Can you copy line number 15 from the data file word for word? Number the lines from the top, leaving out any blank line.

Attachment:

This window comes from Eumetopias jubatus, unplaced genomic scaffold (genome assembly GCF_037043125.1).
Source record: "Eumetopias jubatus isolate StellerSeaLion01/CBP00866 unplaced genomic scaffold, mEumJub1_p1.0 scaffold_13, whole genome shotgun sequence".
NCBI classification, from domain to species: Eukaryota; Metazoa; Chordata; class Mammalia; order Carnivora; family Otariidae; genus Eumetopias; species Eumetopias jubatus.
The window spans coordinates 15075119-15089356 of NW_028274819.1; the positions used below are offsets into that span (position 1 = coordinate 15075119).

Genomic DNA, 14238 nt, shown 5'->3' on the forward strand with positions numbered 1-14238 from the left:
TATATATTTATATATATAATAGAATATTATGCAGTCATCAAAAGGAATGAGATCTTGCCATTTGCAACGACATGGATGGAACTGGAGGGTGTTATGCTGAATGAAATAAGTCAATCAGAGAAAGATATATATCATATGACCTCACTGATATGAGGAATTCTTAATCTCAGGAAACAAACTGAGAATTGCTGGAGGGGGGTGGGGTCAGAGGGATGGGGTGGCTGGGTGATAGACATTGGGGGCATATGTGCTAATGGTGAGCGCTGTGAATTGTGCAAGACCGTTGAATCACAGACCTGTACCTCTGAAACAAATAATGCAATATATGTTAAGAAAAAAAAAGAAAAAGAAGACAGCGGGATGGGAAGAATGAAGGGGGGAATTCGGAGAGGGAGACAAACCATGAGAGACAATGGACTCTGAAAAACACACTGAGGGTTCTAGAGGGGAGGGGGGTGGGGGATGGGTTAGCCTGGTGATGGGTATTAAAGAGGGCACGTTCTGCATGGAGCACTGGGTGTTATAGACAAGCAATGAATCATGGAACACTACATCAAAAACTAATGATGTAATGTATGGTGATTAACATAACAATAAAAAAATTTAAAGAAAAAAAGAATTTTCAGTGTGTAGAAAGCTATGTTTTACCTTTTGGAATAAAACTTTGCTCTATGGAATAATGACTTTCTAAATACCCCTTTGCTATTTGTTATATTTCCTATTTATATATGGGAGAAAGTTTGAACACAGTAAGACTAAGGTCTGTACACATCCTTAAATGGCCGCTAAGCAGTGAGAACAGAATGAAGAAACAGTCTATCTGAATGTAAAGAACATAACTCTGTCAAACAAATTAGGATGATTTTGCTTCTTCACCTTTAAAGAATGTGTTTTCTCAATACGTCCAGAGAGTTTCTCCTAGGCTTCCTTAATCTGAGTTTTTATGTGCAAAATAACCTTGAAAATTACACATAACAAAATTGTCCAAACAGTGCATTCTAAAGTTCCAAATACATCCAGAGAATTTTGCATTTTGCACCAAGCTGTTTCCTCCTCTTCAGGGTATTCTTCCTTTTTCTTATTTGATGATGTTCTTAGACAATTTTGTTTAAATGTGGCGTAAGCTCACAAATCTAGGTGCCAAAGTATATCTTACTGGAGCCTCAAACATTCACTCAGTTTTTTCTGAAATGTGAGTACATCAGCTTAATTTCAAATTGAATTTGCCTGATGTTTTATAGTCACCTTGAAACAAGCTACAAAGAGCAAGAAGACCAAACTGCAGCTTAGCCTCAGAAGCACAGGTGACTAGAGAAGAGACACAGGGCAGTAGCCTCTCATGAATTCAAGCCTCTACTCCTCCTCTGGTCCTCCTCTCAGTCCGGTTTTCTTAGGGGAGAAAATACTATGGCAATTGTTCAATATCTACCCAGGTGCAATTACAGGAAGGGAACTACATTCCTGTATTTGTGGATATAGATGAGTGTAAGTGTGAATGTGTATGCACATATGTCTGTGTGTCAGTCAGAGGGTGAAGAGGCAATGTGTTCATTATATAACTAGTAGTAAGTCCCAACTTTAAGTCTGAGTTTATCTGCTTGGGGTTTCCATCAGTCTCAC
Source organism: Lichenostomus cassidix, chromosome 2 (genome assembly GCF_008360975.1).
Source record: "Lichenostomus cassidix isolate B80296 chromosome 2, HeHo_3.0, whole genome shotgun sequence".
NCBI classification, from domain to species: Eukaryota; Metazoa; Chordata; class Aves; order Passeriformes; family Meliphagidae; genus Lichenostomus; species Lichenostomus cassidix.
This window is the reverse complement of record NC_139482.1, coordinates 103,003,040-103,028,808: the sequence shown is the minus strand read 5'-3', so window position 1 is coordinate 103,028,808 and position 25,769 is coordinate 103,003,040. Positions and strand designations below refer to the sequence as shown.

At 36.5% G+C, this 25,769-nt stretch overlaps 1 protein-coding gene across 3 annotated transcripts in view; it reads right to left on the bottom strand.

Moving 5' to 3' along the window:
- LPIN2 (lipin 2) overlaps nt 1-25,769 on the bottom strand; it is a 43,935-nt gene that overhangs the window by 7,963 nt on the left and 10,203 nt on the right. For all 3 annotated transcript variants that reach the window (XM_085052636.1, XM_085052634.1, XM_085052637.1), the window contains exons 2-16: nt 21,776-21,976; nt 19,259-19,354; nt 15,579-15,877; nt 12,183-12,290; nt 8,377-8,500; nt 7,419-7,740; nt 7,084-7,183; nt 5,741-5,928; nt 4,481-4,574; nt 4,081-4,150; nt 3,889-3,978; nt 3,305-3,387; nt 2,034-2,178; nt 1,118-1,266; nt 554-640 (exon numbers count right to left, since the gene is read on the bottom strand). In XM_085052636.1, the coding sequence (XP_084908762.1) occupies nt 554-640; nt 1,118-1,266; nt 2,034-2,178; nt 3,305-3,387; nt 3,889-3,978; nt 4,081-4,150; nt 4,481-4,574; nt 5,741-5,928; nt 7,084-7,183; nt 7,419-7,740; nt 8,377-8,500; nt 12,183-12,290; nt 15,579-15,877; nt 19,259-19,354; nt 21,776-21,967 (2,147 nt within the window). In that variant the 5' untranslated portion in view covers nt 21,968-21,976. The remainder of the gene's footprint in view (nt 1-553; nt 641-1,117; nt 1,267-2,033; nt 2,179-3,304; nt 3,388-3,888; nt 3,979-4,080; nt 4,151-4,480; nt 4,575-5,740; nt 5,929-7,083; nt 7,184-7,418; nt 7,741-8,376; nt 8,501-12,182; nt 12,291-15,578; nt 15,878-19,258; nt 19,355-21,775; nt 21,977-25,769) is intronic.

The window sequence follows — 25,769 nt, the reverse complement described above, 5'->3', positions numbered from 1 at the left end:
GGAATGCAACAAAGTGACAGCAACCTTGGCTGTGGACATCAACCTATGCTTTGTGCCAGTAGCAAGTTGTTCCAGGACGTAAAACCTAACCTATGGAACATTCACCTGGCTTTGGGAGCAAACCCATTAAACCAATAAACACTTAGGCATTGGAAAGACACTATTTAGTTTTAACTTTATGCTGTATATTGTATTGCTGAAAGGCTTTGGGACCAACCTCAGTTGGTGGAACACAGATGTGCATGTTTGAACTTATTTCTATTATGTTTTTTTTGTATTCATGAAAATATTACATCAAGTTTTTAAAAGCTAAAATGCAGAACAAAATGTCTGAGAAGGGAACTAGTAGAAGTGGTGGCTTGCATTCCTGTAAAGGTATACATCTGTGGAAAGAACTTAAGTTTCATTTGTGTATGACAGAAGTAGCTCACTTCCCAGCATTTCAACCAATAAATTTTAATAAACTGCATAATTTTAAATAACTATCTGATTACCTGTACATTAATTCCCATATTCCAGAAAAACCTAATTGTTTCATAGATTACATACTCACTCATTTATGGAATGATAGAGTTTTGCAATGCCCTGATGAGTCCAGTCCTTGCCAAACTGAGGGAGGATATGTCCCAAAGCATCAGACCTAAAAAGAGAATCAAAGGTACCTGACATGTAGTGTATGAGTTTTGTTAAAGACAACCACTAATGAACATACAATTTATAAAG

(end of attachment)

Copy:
GGAATGCAACAAAGTGACAGCAACCTTGGCTGTGGACATCAACCTATGCTTTGTGCCAGTAGCAAGTTGTTCCAGGACGTAAAACCTAACCTATGGAACATTCACCTGGCTTTGGGAGCAAACCCATTAAACCAATAAACACTTAGGCATTGGAAAGACACTATTTAGTTTTAACTTTATGCTGTATATTGTATTGCTGAAAGGCTTTGGGACCAACCTCAGTTGGTGGAACACAGATGTGCATGTTTGAACTTATTTCTATTATGTTTTTTTTGTATTCATGAAAATATTACATCAAGTTTTTAAAAGCTAAAATGCAGAACAAAATGTCTGAGAAGGGAACTAGTAGAAGTGGTGGCTTGCATTCCTGTAAAGGTATACATCTGTGGAAAGAACTTAAGTTTCATTTGTGTATGACAGAAGTAGCTCACTTCCCAGCATTTCAACCAATAAATTTTAATAAACTGCATAATTTTAAATAACTATCTGATTACCTGTACATTAATTCCCATATTCCAGAAAAACCTAATTGTTTCATAGATTACATACTCACTCATTTATGGAATGATAGAGTTTTGCAATGCCCTGATGAGTCCAGTCCTTGCCAAACTGAGGGAGGATATGTCCCAAAGCATCAGACCTAAAAAGAGAATCAAAGGTACCTGACATGTAGTGTATGAGTTTTGTTAAAGACAACCACTAATGAACATACAATTTATAAAG